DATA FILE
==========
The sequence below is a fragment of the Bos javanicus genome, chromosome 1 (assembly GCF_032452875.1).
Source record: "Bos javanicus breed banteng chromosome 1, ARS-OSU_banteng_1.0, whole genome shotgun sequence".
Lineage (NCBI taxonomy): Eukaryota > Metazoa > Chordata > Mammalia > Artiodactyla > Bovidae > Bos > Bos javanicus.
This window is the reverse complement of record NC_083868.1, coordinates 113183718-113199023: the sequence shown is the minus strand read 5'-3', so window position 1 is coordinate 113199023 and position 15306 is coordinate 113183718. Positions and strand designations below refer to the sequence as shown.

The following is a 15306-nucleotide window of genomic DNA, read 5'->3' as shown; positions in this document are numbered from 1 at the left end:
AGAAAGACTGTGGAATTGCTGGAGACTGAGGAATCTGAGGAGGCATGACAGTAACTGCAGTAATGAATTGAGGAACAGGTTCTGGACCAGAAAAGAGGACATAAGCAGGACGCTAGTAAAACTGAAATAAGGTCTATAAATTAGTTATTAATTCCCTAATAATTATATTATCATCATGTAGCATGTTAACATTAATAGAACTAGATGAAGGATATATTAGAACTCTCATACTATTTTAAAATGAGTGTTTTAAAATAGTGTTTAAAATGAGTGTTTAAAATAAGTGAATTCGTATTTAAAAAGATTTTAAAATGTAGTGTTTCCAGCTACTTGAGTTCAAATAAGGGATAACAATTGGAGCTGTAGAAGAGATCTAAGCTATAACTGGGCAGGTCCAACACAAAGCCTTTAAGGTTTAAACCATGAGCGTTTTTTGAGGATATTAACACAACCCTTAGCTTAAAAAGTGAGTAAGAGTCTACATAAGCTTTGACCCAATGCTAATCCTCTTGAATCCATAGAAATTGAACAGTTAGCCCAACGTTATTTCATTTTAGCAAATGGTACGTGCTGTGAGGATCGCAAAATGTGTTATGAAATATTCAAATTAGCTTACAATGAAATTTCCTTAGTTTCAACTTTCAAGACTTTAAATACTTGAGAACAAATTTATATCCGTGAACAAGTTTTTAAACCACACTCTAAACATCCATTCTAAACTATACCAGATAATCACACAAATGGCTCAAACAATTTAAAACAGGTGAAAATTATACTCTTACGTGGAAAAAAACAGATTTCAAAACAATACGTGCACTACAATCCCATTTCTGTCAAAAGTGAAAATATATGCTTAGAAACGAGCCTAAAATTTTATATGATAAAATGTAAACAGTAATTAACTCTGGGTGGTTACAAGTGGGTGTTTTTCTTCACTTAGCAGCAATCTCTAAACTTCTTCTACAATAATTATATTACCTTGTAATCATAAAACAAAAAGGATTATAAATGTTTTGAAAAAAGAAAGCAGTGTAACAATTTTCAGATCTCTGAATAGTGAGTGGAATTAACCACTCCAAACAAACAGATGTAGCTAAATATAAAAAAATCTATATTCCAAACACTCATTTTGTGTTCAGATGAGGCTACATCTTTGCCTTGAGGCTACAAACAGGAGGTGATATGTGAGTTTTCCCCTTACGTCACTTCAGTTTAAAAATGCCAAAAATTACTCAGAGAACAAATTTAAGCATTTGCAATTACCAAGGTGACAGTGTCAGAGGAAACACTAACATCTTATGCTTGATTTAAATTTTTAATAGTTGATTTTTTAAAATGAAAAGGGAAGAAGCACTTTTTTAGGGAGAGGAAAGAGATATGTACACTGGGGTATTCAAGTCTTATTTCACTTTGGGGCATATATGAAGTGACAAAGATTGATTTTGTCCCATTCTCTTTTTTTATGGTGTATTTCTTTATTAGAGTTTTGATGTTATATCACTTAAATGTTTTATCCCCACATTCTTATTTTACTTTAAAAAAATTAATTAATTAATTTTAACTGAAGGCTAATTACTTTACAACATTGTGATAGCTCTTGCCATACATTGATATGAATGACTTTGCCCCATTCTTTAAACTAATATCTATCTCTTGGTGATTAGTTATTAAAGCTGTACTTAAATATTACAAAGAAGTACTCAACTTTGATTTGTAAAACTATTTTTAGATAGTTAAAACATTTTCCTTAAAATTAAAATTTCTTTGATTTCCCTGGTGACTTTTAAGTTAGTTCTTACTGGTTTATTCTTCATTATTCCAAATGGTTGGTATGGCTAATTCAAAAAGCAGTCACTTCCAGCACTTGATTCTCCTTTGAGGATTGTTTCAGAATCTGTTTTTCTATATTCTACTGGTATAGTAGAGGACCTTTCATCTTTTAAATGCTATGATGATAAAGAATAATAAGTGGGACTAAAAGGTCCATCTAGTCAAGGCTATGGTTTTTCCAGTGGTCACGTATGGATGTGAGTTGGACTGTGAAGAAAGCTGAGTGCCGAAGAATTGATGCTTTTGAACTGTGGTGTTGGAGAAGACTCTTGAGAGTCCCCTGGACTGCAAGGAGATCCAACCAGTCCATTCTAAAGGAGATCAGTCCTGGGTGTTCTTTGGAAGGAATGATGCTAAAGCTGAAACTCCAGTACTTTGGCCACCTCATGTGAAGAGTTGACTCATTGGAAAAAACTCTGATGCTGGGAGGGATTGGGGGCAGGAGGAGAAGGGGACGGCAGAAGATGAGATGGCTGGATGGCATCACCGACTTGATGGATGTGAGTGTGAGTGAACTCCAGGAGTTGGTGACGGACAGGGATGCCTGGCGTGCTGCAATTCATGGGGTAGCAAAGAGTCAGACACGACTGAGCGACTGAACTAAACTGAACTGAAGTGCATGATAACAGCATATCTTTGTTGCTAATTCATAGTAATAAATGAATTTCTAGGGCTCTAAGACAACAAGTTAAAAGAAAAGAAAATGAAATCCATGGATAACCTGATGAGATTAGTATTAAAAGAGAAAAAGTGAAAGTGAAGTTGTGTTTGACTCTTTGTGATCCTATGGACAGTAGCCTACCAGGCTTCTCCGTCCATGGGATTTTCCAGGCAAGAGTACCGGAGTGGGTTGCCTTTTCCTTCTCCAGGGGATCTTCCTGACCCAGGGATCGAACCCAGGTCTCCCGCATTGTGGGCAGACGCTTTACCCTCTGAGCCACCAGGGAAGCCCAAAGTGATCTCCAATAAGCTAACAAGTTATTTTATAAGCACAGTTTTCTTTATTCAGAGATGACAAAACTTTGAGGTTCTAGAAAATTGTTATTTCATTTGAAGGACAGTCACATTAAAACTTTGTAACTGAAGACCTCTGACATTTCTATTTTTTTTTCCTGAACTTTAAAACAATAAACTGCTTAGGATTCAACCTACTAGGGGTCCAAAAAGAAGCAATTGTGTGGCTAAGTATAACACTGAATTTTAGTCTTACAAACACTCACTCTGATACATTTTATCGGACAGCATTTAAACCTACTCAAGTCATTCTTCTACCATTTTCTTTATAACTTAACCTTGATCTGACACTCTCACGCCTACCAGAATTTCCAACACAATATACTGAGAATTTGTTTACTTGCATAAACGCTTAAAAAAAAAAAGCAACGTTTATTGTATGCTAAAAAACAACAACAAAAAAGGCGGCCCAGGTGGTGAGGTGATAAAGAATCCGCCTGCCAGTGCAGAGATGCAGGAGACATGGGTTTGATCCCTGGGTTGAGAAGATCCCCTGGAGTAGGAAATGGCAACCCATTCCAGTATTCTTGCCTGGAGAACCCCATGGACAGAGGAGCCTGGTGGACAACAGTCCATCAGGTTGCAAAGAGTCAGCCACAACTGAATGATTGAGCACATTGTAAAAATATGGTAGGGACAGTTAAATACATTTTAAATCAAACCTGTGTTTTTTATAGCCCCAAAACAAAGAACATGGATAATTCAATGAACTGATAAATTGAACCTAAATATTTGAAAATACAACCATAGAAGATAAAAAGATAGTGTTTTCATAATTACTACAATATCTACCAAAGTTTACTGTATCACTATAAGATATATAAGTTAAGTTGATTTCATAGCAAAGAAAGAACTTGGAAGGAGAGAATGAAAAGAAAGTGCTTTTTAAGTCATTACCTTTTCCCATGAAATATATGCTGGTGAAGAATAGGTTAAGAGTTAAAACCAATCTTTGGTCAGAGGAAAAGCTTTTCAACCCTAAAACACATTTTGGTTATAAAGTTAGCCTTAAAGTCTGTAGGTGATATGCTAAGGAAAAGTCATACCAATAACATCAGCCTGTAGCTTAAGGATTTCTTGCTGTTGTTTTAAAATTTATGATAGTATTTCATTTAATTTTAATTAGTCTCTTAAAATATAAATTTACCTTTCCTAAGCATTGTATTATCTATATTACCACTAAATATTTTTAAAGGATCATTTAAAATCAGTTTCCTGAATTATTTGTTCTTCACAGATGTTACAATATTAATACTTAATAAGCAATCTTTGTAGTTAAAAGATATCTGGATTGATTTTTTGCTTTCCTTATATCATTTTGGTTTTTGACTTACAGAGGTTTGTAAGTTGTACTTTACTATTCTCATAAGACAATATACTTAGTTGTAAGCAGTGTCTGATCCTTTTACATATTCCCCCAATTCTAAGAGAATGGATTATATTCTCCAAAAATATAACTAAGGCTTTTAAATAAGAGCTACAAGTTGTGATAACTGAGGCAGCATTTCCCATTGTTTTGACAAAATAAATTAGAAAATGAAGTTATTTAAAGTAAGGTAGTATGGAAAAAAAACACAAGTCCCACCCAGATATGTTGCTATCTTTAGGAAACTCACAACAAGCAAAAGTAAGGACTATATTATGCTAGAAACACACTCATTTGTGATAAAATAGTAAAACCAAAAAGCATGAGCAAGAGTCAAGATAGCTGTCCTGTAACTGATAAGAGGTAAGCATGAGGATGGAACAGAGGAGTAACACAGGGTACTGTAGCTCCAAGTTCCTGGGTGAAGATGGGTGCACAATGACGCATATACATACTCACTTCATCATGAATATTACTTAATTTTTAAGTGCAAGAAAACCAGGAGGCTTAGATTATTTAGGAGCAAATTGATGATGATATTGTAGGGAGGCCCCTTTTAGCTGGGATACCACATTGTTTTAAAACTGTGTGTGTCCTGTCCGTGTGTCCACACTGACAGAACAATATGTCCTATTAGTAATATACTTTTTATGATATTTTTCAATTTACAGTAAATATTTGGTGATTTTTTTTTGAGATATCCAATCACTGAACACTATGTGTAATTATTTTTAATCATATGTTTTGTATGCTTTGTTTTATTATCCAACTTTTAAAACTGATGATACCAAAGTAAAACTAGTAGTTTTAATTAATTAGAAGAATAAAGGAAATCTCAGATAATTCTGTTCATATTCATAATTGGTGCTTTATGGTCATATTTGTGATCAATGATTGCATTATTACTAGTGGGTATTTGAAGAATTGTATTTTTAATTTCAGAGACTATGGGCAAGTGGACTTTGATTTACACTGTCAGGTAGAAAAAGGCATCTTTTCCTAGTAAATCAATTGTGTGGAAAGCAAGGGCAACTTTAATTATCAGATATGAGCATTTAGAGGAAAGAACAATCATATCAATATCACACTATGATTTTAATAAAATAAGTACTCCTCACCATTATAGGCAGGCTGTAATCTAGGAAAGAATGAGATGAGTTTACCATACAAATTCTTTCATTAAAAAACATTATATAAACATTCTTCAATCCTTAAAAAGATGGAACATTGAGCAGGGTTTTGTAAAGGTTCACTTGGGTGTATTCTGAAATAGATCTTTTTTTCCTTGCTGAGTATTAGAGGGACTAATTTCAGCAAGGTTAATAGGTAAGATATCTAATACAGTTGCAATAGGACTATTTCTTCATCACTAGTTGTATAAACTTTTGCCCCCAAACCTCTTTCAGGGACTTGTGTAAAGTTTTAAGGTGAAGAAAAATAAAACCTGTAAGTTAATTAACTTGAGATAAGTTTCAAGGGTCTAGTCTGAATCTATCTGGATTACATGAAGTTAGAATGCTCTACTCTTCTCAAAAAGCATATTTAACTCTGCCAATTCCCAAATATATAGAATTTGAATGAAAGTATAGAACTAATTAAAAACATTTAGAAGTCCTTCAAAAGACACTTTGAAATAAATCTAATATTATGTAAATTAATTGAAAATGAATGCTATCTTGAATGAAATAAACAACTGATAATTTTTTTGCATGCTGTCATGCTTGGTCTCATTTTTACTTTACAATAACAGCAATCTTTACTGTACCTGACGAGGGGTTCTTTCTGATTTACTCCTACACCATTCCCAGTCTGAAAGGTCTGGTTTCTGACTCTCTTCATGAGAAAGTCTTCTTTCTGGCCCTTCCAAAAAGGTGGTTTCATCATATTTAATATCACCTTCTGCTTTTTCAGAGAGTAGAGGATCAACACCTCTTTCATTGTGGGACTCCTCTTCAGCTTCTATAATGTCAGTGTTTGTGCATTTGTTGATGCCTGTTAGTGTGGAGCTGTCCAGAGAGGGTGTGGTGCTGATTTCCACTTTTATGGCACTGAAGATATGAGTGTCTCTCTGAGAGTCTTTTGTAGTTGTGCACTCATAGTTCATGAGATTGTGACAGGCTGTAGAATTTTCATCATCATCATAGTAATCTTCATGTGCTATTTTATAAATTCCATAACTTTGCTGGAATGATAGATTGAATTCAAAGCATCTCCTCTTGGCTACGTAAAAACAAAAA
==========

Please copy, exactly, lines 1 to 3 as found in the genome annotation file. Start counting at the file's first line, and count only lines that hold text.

The sequence below is a fragment of the Bos javanicus genome, chromosome 1 (assembly GCF_032452875.1).
Source record: "Bos javanicus breed banteng chromosome 1, ARS-OSU_banteng_1.0, whole genome shotgun sequence".
Lineage (NCBI taxonomy): Eukaryota > Metazoa > Chordata > Mammalia > Artiodactyla > Bovidae > Bos > Bos javanicus.